A veterinarian writing in USA Today offers this food for thought: Being a veterinarian and caring for animals doesn’t mean that you have to stop eating animal products. Her story raises an interesting point about foods we like to eat as a culture, and foods we don’t. Coincidentally, the National Post served up an interesting “food threshold” chart yesterday. It encourages people to rate themselves based on their highest tolerance for foods that stretch one’s sense of taste, in more than one way. The rankings range from the lowest rung (fruitarian) to the highest (bear heart/monkey brain).
Some of these food choices are what we would consider “weird,” and best reserved for scenes from an Indiana Jones movie. But if you asked the Chinese or Brazilians (or Australian aborigines) to make a similar chart, you’d find insects, dogs, and animal organs would be on the left. Pasta would be on the right. That’s because the rankings on this chart are derived largely from a sense of cultural “sensitivity” which in turn assigns an “ick factor” to certain uncommon foods.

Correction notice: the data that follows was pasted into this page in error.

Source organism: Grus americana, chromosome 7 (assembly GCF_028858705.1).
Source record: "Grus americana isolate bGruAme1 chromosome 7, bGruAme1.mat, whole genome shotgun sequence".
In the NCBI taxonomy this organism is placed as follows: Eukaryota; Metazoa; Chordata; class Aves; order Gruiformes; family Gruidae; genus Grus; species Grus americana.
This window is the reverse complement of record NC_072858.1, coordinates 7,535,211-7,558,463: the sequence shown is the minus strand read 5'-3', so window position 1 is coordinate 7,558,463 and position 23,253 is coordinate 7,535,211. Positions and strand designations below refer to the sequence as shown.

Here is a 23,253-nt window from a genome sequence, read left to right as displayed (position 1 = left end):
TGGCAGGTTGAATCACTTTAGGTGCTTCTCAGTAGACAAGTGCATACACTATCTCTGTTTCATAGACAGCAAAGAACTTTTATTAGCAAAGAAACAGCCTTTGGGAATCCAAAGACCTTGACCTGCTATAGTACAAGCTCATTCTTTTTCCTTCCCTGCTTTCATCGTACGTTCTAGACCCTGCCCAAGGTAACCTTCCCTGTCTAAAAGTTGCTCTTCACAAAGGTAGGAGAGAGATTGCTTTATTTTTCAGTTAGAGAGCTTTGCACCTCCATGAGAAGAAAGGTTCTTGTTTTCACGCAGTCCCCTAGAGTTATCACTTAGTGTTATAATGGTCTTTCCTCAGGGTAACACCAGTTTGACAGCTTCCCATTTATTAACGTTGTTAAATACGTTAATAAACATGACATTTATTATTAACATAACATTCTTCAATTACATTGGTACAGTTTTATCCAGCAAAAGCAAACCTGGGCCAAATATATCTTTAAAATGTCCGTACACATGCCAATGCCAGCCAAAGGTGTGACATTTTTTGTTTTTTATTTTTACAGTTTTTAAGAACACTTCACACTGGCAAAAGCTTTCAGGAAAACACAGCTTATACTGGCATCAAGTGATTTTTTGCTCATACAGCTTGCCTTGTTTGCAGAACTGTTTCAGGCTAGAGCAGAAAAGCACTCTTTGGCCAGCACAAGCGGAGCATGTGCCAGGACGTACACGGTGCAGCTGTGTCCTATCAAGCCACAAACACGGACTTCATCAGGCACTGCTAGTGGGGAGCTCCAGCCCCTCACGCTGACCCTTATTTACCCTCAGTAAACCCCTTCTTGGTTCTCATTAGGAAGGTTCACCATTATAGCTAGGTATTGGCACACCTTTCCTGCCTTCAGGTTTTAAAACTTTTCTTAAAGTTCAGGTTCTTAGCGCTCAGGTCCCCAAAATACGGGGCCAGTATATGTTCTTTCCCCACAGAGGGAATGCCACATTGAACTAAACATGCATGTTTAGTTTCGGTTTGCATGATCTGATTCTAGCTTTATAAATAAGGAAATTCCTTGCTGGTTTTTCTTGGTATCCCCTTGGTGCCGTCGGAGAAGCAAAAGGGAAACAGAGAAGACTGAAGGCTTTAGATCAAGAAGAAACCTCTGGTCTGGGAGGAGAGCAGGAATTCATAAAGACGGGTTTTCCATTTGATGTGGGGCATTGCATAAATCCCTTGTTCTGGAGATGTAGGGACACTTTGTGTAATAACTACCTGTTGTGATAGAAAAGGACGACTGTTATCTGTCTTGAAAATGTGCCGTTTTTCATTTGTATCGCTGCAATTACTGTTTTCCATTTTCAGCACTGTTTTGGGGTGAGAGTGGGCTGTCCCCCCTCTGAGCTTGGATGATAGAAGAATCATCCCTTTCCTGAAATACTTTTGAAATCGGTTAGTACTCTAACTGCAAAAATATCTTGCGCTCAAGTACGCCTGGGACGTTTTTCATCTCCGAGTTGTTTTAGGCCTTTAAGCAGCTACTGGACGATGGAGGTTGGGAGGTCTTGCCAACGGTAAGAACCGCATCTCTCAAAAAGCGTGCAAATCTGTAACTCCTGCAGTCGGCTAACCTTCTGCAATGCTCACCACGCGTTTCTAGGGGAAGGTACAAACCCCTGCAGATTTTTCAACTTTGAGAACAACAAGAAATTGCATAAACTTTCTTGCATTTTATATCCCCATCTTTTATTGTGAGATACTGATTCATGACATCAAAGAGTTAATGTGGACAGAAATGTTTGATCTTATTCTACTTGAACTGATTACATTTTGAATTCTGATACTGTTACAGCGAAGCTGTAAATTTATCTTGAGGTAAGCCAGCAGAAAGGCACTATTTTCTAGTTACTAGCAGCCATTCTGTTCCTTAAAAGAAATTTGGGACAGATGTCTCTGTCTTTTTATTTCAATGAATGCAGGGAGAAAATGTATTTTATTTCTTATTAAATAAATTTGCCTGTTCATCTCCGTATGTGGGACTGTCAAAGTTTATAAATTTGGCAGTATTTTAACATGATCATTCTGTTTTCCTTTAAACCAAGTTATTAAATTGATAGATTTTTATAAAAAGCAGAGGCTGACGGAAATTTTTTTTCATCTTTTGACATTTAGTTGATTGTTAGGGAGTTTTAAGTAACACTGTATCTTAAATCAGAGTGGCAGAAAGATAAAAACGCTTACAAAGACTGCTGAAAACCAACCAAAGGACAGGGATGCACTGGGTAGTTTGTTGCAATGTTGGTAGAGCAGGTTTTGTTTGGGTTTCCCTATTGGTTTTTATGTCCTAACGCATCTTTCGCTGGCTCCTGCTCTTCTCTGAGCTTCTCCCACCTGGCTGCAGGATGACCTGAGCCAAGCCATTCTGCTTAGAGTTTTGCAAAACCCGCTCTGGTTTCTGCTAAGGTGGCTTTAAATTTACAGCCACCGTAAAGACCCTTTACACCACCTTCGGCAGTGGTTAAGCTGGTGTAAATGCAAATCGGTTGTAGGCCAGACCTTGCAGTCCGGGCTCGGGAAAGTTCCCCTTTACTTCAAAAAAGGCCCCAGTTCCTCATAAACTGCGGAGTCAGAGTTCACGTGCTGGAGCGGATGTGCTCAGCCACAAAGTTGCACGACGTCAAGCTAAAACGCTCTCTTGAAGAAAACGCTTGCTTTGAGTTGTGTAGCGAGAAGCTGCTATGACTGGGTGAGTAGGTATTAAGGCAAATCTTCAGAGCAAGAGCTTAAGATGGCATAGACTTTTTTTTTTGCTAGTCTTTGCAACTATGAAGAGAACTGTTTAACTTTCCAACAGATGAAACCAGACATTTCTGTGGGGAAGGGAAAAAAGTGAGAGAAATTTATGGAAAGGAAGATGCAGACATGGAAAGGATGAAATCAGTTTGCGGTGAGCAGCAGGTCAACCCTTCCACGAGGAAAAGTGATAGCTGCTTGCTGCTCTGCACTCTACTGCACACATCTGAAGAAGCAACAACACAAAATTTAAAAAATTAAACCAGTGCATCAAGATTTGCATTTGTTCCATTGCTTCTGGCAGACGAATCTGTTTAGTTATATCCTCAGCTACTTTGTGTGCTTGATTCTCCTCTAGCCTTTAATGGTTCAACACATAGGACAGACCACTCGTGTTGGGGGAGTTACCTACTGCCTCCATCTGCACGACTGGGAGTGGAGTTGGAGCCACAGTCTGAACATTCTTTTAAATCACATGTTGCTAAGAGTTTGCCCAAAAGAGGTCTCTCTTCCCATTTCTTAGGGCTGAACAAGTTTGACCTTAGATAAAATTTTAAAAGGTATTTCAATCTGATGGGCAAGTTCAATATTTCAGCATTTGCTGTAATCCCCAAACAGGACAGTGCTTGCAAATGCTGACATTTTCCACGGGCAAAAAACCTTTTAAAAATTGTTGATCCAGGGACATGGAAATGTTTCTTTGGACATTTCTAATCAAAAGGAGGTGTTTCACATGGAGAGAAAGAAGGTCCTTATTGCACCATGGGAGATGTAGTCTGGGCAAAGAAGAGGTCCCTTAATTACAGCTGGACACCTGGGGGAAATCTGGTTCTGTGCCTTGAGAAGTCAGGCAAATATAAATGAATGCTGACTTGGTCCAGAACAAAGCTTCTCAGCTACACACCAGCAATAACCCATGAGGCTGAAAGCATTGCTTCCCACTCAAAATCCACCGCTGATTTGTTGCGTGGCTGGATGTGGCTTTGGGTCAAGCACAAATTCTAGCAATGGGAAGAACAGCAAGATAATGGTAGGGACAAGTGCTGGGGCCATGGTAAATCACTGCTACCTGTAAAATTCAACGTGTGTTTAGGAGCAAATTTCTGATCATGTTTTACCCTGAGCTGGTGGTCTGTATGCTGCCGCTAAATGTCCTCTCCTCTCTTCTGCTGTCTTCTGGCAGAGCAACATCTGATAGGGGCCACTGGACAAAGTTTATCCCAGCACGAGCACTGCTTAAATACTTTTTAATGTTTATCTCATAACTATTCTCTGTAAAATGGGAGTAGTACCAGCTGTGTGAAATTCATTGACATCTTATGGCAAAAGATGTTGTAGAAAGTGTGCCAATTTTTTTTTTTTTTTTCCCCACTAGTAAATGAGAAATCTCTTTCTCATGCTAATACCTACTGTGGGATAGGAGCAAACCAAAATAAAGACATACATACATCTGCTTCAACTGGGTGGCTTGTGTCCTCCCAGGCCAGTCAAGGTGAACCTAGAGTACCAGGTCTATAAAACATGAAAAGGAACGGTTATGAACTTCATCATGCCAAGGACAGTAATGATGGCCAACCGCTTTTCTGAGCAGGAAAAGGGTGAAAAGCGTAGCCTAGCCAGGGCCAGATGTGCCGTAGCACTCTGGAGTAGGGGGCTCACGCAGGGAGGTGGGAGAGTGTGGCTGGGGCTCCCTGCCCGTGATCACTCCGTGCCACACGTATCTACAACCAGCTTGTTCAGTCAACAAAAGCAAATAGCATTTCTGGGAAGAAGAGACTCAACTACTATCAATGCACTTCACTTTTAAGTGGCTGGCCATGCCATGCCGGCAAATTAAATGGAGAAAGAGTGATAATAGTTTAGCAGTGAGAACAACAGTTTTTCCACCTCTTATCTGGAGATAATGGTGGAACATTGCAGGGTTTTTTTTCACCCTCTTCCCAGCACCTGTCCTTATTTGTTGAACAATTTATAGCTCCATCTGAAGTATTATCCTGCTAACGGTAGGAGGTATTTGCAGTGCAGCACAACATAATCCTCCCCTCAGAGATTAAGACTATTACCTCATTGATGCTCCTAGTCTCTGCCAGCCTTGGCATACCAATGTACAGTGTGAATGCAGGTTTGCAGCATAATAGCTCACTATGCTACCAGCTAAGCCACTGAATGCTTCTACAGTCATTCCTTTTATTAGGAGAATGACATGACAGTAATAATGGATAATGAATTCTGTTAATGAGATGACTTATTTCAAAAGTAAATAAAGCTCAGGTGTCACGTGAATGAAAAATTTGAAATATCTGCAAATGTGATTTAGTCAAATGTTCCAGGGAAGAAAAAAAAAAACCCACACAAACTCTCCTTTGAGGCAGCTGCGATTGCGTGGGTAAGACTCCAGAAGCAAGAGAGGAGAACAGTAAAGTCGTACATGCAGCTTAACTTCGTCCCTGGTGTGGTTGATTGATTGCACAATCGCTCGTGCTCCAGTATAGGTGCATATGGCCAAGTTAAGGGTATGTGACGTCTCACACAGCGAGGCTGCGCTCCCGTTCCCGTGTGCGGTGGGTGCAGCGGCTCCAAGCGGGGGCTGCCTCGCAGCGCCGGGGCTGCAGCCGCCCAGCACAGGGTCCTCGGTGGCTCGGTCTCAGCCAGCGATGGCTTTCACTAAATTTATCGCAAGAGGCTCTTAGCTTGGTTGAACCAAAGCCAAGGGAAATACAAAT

People are most comfortable eating what their culture finds acceptable. In America, that’s the old familiar “food groups” and the newer “food pyramid,” both of which includes meat and dairy and just about everything else short of Andrew Zimmern entrees.
Of course, some activists want to force us to change the way we eat. As the meat-eating vet relates in her column, she’s often accused of hypocrisy for her dietary choices.
We think animal-rights activists are missing the bigger picture. Obviously someone who dedicates her life to helping animals isn’t a hypocrite just because she accepts her place in the food chain. But vegan activists don’t seem to understand why their philosophy is considered fringe, which might be why they sometimes use violence to achieve their goals. And that’s what leaves a bad taste in our mouths.